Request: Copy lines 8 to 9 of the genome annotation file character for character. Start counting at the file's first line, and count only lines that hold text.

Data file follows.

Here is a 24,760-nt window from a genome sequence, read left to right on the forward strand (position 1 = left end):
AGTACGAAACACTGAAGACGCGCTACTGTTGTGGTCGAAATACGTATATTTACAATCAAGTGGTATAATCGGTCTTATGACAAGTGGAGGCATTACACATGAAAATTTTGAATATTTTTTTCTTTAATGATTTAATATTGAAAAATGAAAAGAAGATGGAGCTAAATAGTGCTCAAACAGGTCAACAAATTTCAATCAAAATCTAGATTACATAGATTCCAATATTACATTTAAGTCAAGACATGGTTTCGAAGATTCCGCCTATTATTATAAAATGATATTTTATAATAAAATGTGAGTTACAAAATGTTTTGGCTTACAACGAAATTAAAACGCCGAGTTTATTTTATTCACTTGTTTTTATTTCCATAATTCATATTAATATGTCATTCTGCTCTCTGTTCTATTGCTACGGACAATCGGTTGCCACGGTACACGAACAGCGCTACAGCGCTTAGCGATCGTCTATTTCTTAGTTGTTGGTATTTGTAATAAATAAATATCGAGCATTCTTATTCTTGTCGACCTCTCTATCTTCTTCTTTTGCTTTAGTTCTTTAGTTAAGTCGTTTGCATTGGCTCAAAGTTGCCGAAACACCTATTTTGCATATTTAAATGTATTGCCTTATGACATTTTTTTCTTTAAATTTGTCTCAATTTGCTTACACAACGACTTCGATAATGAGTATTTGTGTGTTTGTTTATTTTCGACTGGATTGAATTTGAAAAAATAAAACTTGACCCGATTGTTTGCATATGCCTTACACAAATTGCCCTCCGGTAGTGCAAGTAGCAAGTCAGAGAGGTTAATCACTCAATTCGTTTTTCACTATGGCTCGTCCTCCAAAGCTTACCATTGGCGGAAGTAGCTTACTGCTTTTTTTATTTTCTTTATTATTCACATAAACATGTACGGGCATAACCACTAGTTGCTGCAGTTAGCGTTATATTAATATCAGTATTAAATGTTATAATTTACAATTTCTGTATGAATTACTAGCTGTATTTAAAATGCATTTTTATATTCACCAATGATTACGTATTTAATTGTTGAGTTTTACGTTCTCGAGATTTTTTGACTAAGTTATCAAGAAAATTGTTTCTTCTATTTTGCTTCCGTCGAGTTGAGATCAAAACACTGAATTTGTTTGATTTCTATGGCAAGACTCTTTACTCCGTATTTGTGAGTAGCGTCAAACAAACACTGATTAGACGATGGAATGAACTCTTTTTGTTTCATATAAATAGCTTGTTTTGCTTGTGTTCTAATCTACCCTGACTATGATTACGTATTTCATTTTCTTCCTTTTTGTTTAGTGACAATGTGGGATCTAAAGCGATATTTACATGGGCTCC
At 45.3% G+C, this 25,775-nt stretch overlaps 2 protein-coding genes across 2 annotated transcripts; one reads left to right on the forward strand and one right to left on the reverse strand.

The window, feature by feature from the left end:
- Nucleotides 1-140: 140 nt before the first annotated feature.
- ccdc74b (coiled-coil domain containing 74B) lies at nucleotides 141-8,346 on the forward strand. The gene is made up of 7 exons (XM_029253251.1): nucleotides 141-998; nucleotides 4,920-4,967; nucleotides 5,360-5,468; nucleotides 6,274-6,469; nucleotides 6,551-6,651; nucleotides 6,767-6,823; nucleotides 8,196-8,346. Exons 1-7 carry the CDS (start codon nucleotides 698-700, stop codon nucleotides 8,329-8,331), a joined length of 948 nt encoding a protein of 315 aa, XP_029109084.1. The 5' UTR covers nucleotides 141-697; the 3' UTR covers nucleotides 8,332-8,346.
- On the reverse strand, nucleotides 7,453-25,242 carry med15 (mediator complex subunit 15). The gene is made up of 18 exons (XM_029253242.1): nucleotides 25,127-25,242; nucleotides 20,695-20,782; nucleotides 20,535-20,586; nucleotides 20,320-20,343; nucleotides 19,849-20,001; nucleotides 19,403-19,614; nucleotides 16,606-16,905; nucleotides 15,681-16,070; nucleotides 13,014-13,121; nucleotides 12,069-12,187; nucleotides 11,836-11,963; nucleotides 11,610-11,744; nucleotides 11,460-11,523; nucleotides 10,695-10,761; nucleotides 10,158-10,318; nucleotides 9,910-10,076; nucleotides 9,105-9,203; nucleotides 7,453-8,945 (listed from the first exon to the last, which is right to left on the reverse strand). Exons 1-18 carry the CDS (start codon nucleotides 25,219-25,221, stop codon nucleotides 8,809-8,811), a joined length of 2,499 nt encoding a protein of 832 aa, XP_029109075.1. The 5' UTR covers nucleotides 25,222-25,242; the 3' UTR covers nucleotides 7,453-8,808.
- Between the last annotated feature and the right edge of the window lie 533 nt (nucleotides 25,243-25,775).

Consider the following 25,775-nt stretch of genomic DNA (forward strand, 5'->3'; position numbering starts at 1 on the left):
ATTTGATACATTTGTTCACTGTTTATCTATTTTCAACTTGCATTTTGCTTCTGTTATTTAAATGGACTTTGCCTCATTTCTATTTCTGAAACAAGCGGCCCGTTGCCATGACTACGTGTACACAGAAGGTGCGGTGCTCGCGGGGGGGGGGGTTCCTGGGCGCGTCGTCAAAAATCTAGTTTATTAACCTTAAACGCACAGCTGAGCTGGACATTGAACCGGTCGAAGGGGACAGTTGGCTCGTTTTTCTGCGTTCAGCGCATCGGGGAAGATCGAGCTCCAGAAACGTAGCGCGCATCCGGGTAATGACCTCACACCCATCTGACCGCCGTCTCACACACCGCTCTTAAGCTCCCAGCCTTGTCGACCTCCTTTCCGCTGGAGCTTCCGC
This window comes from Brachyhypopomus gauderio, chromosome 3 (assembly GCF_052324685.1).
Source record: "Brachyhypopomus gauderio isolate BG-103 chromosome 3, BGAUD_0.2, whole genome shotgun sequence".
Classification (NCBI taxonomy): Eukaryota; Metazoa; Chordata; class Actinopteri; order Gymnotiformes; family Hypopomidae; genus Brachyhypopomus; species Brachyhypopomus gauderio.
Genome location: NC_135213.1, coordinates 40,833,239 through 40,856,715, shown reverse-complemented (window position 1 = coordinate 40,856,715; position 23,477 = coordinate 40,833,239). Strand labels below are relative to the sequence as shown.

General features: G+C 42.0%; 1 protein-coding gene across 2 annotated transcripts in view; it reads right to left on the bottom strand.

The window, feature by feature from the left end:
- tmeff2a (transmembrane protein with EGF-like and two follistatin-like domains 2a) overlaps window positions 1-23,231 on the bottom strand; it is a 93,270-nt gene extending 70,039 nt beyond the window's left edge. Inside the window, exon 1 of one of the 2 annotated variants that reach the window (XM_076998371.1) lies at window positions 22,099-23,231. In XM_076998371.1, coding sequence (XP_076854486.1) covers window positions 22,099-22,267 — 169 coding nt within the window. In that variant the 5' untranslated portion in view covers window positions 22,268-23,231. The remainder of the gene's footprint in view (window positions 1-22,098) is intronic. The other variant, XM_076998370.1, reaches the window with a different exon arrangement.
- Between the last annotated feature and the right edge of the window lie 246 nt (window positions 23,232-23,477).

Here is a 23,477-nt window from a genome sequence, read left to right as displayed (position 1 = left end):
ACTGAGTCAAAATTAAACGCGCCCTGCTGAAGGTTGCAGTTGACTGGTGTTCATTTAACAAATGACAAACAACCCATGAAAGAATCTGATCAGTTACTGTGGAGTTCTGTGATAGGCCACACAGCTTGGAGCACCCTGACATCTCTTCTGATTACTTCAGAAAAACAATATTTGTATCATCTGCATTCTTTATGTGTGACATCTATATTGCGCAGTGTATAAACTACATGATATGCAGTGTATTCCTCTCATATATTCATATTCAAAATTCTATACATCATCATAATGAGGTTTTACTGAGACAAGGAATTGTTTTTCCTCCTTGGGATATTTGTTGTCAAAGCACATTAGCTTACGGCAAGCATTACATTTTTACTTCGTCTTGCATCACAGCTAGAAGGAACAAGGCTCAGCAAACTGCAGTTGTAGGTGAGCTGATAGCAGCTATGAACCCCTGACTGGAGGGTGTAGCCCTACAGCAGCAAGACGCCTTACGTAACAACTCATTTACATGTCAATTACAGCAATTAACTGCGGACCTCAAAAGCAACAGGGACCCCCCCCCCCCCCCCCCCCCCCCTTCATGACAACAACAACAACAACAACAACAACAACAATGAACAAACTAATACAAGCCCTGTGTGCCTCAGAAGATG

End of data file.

- Between the last annotated feature and the right edge of the window lie 533 nt (nucleotides 25,243-25,775).

Consider the following 25,775-nt stretch of genomic DNA (forward strand, 5'->3'; position numbering starts at 1 on the left):